The only real debate
By Gordon Robinson
We've approached the recent flurry of IMF 'news' with a degree of national myopia that's mind-blowing.
I find the political contentment with our 'achievement' of a conditional staff-level 'agreement' disturbing; and the national sighs of relief premature to the point of being silly. I also deem the single-minded focus on obtaining the IMF's approval for a short-term austerity whipping of an already beaten-up, depressed, and dejected Jamaican citizenry, all for the glory of payment of our external creditors, misplaced to the point of being a breach of Government's duty to its nationals.
The Master of Myopia, the Doyen of Diversion, wrote on Sunday:
"The only real debate which can exist vis-à-vis the Government's $16-billion tax package and debt-exchange programme is whether there is a viable alternative to an agreement with the IMF. Any other debate ... is totally pointless and hypocritical."
Like Michael Jordan, unbelievaBULL. Giving the impression of a sequestered juror peering at an issue through the roseate chimera of a cloud of intentional idealism, Ian 'Booklist' Boyne, failing, for the first time in living memory, to cite a weighty tome to support his apparent fluctuating sycophancy, has accepted Government's take-it-or-leave-it options. Based on his grand assessment, there's no thought required. How does one think without a book on the subject to absorb and regurgitate? He warbles on:
"I increasingly despair of public debate in Jamaica. It's too puerile, facile and obnoxiously partisan. It's usually an affront to reason and often to even common sense. We have been pressing the Government to quickly conclude a deal with the IMF. Every day, every week, every month."
Excuse me? Who's this "we"? I've been pointing out how disingenuous and inept Government has acted, especially with its constant chatter about unilateral timelines. I've exposed the fallacy in those timelines. But my opposition to this IMF deal, simpliciter, is on record. In particular, my insistence on exposing IMF priorities and explaining how they're in conflict with our Government's responsibilities has been frequent and consistent.
So, let this "puerile, facile and obnoxiously partisan" commentator open Ian Boring's eyes to the "only real debate". That debate postulates that the proposed IMF agreement is irrelevant to the solution to Jamaica's basic problem. Whether or not we obtain the IMF's precious approval will only affect the blood pressure of external creditors, but won't take us nearer to solving our problems.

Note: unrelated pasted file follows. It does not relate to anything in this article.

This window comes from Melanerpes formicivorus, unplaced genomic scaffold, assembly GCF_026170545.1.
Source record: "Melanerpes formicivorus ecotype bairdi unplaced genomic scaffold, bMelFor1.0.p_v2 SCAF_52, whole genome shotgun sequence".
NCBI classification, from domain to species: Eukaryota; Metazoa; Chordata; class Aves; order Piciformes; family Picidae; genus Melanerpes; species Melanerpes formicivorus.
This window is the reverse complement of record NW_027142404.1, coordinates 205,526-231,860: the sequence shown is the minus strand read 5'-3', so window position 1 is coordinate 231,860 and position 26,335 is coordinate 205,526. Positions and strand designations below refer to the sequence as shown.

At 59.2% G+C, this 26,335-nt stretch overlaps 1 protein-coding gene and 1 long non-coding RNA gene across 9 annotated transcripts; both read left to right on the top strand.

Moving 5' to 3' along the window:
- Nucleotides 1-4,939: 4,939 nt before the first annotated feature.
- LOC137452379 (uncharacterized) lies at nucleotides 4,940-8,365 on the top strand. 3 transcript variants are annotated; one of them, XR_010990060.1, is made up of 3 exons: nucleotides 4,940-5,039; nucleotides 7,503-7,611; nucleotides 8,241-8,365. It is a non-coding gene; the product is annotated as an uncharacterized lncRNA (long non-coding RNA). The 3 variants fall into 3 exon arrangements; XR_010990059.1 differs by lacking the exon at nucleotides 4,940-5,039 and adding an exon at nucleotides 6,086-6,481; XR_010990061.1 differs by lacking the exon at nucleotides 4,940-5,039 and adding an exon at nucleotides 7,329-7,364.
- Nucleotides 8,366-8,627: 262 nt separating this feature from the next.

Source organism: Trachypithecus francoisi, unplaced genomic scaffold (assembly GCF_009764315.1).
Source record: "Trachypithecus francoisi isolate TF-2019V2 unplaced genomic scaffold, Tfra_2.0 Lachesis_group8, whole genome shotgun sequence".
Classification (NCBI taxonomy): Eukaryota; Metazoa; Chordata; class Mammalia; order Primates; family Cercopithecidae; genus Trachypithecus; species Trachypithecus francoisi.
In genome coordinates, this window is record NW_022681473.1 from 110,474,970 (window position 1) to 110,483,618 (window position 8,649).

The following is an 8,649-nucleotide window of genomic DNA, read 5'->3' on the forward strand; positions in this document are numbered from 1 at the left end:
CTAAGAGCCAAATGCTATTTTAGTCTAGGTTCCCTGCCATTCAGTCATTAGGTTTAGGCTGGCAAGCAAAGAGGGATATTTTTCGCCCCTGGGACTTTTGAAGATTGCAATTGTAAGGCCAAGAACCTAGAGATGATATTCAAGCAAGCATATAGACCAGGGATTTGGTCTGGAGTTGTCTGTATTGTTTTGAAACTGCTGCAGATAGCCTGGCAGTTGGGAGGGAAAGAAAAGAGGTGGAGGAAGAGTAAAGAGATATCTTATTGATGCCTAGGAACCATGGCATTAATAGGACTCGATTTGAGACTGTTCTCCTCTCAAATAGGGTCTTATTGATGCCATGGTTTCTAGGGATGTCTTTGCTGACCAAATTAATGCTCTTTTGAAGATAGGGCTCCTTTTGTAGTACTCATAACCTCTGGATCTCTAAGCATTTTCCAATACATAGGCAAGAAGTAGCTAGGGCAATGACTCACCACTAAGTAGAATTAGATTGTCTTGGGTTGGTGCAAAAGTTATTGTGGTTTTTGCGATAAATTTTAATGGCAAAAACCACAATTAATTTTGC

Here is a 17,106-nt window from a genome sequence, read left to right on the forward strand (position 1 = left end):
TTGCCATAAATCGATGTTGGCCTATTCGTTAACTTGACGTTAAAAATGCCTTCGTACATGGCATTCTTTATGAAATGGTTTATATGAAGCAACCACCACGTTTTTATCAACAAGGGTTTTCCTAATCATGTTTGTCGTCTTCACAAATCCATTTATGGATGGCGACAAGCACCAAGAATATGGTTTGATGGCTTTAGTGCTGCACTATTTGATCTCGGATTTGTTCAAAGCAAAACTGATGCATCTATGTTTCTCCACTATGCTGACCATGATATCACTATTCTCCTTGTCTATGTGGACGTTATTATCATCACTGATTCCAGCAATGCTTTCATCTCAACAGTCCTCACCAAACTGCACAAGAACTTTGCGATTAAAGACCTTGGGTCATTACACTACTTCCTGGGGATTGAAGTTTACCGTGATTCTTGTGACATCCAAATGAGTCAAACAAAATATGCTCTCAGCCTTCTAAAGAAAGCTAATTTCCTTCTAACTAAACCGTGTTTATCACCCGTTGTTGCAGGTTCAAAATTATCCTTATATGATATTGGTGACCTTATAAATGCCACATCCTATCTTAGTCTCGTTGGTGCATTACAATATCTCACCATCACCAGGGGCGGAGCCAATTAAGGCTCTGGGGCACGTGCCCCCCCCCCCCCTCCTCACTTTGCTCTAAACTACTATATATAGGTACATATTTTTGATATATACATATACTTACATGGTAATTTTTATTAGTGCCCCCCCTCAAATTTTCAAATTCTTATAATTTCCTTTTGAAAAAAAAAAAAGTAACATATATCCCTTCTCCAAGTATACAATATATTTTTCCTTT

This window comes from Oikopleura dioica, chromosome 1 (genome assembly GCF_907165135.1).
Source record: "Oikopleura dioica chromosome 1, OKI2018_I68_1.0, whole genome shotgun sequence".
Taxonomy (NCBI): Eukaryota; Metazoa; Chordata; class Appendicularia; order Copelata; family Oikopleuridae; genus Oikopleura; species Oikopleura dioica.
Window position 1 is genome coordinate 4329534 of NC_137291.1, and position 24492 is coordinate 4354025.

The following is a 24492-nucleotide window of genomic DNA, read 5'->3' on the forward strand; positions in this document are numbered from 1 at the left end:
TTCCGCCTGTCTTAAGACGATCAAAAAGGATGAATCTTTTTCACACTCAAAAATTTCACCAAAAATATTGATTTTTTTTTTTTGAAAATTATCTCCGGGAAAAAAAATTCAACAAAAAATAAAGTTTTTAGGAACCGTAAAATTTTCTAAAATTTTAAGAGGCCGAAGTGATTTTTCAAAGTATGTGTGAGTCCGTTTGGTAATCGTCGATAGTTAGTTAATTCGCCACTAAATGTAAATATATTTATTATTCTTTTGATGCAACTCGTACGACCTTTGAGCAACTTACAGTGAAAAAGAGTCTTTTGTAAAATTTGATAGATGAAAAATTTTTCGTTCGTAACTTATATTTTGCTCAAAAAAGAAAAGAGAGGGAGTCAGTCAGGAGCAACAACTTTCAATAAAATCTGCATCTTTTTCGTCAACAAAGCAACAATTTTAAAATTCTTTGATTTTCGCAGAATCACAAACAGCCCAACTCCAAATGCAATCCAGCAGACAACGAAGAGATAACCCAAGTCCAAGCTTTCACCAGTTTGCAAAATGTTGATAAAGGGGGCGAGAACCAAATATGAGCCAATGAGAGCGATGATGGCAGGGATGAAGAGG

This ballyhooed IMF agreement is a short-term Band-Aid. The debate Jamaica needs to have right now is, how did we get here? What can we do to ensure we don't return in five years' time?
Do you know what it means to have a revolution?
And what it takes to make a solution?
Fighting against oppression;
battering down depression.
There's no doubt we arrived at this crossroads in our national lives on a train of persistent profligacy by a series of unrestricted, shameless Cabinets with no independent national signal-caller empowered to keep them on the right track or to make them accountable for overexpenditure or corrupt practices.
Which 'prior action' or 'IMF-imposed condition' in this touted cure-all ensures a change in that method of governance? What are the odds that as soon as the IMF whip is off, we'll quickly work towards finding ourselves right back at its door as we did in 2008 after saying, "Goodbye, ta-ta, au revoir" to the Big Bad Wolf in 1995. The last time we engaged the IMF, it took 20 years to say goodbye. Do we want that again?
Are you ready to stand up
and fight the right revolution?
Are you ready to stand up
and fight it just like soldiers?
Many are called, few are chosen ...
Got to fight the right fight in this time.
Legendary Crown Prince of Reggae, Dennis Emmanuel Brown, could teach Booklist Boyne a thing or three. Without fundamental constitutional reform limiting Government's spending powers; creating a new and different Parliament to represent citizens' interests instead of lusting after executive appointment; and insisting on full public debate on all new taxation measures before they can be imposed, we might as well not bother with this IMF agreement.
I've no doubt Peter Phillips is well-meaning when he's reported as accepting that Government must prove its commitment to sound economic decisions, but who will hold his feet to the fire? Haven't we heard this before?
Like a drug dealer with his customers, the IMF knows we're hooked. We'll be back. The dependency cycle will never be broken. THAT'S the real debate.
Peace and love.
Gordon Robinson is an attorney-at-law. Email feedback to email@example.com.